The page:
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Valuation Methods

A company can be separated into its operating businesses or assets and its non-operating assets. Operating assets are typically the principal sources of a company's revenues, cash flow, and income. The valuation of operating assets can be done using two different fundamental concepts: a liquidation value and a going concern value. Most of the analysis in investment banking and private equity contemplates valuing a business as a going concern, though liquidation valuation is used occasionally, especially when considering distressed companies.

In the liquidation scenario, which is often used in the context of a distressed sale or a restructuring, each asset or small collection of assets of the company is valued independently. This is done when there is little perceived premium for holding these assets collectively. Examples could include a collection of steel mills that may have value on an individual basis but, due to over-capacity in the industry or regional overlap, may not attract interest from a buyer on a combined basis.

Generally, the most common types of valuation seek to determine a going concern value, in which the company being valued is assumed to continue to operate for the foreseeable future. Note that this is the basis upon which auditors typically give their opinions. In this case, the objective is to value the earnings power and cash generation capability of the collection of assets that make up the operating business, as well as any non-operating or intangible assets or attributes that are owned by the company. Non-operating assets may include interests in other companies, while intangible assets may include trademarks, brands, customer and supplier relationships, technology and know-how, infrastructure and systems, management expertise and experience, etc. In most cases, the going concern value exceeds the liquidation value, because the collection of assets produces a greater return when pooled in an operating business than when separated in a liquidation scenario.

When valuing a company, three techniques are commonly used: comparable company analysis (or "peer group analysis", "equity comps", " trading comps", or "public market multiples"), precedent transaction analysis (or "transaction comps", "deal comps", or "private market multiples"), and discounted cash flow ("DCF") analysis. A fourth type of analysis, a leveraged buyout ("LBO") analysis, is often used to estimate the amount a financial buyer would pay for a company. A fifth type of analysis, a sum-of-the-parts ("SOTP" or "break-up") analysis may be used to value a company as the sum of the values of its composite businesses.

Method   Description   Comments
 
Comparable Companies Analysis  
  • Calculates a "fully distributed" trading value
  • Estimates a company's implied value in the public equity markets through an analysis of similar companies' trading and operating metrics
  • Apply multiples derived from similar or "comparable" publicly traded companies to a company's operating metrics (recognizing that no two companies are exactly alike)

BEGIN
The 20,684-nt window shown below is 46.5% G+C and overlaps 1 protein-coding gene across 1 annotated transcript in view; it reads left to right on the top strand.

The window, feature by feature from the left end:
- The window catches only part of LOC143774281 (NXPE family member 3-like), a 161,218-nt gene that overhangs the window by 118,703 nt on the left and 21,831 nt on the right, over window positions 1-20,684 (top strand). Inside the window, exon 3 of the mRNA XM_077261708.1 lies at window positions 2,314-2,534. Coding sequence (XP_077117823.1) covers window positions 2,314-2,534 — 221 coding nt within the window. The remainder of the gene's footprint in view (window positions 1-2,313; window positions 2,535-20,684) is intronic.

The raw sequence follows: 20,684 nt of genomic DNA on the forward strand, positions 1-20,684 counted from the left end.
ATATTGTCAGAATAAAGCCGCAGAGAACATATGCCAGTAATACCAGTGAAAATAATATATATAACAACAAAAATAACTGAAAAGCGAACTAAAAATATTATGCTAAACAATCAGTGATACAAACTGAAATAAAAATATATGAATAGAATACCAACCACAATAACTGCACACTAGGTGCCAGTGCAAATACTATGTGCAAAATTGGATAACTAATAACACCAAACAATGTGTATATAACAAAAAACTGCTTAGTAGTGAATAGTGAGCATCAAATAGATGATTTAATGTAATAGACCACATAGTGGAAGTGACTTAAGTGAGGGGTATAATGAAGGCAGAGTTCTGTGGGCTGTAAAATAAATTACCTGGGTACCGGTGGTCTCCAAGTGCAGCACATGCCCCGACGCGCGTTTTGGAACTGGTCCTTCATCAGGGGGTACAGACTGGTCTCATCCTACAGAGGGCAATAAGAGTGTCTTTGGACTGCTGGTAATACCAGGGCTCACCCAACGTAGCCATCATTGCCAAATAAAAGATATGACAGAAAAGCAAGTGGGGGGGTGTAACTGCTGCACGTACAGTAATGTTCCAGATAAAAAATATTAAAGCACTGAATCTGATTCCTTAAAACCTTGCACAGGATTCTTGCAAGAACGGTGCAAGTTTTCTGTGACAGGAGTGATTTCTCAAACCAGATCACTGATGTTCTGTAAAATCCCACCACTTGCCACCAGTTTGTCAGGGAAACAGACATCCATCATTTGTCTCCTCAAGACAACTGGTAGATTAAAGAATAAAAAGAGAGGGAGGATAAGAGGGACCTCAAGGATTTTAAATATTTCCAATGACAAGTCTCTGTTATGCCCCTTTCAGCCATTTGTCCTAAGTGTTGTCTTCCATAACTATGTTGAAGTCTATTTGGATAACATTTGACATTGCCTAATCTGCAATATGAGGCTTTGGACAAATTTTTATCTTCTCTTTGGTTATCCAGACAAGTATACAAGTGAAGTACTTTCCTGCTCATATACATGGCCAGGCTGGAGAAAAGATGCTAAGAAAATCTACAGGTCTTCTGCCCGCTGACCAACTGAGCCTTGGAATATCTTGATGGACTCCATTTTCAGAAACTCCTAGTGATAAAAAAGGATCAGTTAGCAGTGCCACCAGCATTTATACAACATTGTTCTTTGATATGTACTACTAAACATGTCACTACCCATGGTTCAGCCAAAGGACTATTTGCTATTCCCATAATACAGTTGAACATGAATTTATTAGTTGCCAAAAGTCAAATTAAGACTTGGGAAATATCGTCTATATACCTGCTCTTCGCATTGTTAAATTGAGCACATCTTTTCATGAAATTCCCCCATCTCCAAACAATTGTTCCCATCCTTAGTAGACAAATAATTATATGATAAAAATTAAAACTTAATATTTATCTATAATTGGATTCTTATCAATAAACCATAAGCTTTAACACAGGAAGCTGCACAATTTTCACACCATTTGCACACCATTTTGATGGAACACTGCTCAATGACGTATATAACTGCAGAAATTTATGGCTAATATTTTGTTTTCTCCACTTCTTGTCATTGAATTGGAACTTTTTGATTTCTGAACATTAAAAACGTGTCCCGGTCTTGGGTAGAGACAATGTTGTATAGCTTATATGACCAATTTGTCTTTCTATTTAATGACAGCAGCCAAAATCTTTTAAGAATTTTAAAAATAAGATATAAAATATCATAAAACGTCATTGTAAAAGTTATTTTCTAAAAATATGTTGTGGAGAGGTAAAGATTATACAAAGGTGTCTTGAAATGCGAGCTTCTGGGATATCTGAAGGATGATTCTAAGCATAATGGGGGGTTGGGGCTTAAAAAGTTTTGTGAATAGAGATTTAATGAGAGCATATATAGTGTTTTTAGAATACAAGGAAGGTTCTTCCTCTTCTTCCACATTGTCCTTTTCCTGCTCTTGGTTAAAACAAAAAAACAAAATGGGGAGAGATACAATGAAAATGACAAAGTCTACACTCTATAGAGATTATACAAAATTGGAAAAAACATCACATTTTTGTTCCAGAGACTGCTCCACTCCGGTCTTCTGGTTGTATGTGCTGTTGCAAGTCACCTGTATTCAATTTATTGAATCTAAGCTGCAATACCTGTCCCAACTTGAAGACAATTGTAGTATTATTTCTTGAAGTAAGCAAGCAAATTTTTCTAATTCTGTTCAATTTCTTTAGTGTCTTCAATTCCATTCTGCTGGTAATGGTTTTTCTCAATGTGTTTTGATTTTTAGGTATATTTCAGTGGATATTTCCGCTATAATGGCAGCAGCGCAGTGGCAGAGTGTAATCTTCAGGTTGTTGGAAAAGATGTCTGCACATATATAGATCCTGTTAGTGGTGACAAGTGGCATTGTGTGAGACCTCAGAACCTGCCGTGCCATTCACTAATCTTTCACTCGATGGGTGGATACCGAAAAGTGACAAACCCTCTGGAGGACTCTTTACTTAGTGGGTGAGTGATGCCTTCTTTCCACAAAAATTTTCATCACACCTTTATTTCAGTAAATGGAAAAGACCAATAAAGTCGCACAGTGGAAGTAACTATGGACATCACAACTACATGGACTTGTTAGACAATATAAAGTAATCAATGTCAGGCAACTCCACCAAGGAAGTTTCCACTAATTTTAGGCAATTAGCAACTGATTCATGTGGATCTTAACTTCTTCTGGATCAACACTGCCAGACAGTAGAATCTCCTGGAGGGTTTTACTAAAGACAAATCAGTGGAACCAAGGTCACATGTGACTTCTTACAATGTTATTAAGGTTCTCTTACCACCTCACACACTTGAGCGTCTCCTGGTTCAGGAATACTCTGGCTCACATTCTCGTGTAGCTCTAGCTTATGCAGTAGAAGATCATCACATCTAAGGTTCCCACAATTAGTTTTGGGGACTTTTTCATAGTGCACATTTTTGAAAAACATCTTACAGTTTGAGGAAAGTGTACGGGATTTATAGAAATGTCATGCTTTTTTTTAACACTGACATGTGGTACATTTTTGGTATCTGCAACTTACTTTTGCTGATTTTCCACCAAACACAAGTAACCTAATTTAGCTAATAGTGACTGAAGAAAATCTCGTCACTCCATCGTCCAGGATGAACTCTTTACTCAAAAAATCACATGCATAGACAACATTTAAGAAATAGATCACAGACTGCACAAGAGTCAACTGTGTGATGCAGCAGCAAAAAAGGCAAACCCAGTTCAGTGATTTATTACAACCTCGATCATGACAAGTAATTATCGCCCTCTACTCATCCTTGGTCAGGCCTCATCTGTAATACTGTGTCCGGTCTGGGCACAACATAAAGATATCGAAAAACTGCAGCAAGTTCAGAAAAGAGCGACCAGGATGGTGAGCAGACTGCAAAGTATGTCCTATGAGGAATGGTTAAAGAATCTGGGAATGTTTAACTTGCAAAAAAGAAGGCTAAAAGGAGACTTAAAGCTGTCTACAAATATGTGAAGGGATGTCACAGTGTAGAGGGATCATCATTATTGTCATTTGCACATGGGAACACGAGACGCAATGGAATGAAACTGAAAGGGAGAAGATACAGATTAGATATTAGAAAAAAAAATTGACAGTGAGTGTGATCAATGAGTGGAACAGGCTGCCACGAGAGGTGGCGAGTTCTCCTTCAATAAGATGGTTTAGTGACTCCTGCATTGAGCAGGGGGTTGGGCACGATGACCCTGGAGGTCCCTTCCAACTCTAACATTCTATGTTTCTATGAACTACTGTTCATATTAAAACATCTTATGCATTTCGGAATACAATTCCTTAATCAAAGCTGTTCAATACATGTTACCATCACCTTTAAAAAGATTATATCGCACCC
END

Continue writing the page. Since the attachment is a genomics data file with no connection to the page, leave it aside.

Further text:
• Reliability depends on the level of comparability of the selected publicly traded companies
  • Does not include a "control premium" (though a change of control premium may be applied to the equity value to estimate a private market value)
 
Precedent Transaction Analysis  
  • Provides a private market benchmark in a change of control scenario
  • Apply multiples derived from similar or comparable precedent M&A transactions to a company's operating metrics
  • Includes a control premium
 
  • Reliability depends on the number of precedent transactions and their levels of comparability
  • Market cycles and volatility may affect market historical valuation levels
  • Individual buyer synergies and structure of transaction will also impact multiples
 
DCF Analysis  
  • Project the company's future unlevered cash flows and calculate the present value of those cash flows and the terminal value using an appropriate cost of capital and terminal value methodology
 
  • This analysis is heavily dependent on cash flow and growth characteristics of the company and the terminal value assumptions
  • Appropriate capital structure reflected in valuation analysis through discount rate
  • Typically the highest result of the three methods
 
LBO Analysis  
  • Determines the range of prices that a financial buyer would be willing to pay for a company based on target rates of return to equity (IRRs) and a leveraged capital structure
 
  • This analysis is heavily dependent on the cash flow profile of the asset, its leveragability, and the exit value assumptions
 
Ability-to-Pay (ATP)  
  • Solves for the maximum price that a strategic buyer can pay for the target while holding fixed one or more financial constraints, such as breakeven accretion/dilution in Year 2, IRR > 15%, etc.
  • Used to compare the abilities to pay of several potential acquirers, and establish which can pay the highest price
 
  • This analysis is heavily dependent on the assumed synergies, which vary from acquirer to acquirer and involve a lot of guesswork
  • Generally a more useful analysis the more similar potential acquirers' business models are (e.g. banking sector)
 
SOTP Analysis  
  • Provides a range of values for a company's equity by summing the values of its individual operating segments to arrive as the total firm value
  • Apply multiples derived from comparable publicly traded companies to the operating metrics of each operating unit
  • Often used to make a case for the divestiture of one or more businesses
 
  • Reliability depends on the level of comparability of the selected publicly traded companies
  • Does not value synergies of the combined business
  • Impossible when financial metrics of operating subsidiaries or divisions are not available
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